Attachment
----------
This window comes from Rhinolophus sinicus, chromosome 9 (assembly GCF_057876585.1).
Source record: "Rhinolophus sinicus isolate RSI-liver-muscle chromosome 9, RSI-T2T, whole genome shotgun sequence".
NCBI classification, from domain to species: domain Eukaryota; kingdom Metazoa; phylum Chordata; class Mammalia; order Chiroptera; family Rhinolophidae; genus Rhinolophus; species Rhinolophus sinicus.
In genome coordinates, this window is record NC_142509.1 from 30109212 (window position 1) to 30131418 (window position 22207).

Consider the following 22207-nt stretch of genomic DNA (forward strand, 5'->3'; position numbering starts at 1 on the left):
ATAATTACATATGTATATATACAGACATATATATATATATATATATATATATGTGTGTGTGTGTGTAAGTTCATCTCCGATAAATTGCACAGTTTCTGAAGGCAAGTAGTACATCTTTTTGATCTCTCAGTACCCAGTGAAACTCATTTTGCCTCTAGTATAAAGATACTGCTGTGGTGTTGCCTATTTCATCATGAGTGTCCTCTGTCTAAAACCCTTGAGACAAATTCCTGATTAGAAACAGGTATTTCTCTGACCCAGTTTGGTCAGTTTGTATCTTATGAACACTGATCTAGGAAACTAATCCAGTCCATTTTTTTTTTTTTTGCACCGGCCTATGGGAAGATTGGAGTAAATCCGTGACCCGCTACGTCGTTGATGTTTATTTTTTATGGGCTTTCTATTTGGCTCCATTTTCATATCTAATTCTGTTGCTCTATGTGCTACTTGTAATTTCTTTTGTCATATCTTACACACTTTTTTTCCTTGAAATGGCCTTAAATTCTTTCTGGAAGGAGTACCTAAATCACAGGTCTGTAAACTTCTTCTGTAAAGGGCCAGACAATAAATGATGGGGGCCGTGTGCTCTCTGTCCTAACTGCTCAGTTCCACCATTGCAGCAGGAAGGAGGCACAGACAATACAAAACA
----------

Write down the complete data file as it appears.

This window comes from Rhinolophus sinicus, chromosome 9 (assembly GCF_057876585.1).
Source record: "Rhinolophus sinicus isolate RSI-liver-muscle chromosome 9, RSI-T2T, whole genome shotgun sequence".
NCBI classification, from domain to species: domain Eukaryota; kingdom Metazoa; phylum Chordata; class Mammalia; order Chiroptera; family Rhinolophidae; genus Rhinolophus; species Rhinolophus sinicus.
In genome coordinates, this window is record NC_142509.1 from 30109212 (window position 1) to 30131418 (window position 22207).

Consider the following 22207-nt stretch of genomic DNA (forward strand, 5'->3'; position numbering starts at 1 on the left):
ATAATTACATATGTATATATACAGACATATATATATATATATATATATATATGTGTGTGTGTGTGTAAGTTCATCTCCGATAAATTGCACAGTTTCTGAAGGCAAGTAGTACATCTTTTTGATCTCTCAGTACCCAGTGAAACTCATTTTGCCTCTAGTATAAAGATACTGCTGTGGTGTTGCCTATTTCATCATGAGTGTCCTCTGTCTAAAACCCTTGAGACAAATTCCTGATTAGAAACAGGTATTTCTCTGACCCAGTTTGGTCAGTTTGTATCTTATGAACACTGATCTAGGAAACTAATCCAGTCCATTTTTTTTTTTTTTGCACCGGCCTATGGGAAGATTGGAGTAAATCCGTGACCCGCTACGTCGTTGATGTTTATTTTTTATGGGCTTTCTATTTGGCTCCATTTTCATATCTAATTCTGTTGCTCTATGTGCTACTTGTAATTTCTTTTGTCATATCTTACACACTTTTTTTCCTTGAAATGGCCTTAAATTCTTTCTGGAAGGAGTACCTAAATCACAGGTCTGTAAACTTCTTCTGTAAAGGGCCAGACAATAAATGATGGGGGCCGTGTGCTCTCTGTCCTAACTGCTCAGTTCCACCATTGCAGCAGGAAGGAGGCACAGACAATACAAAACA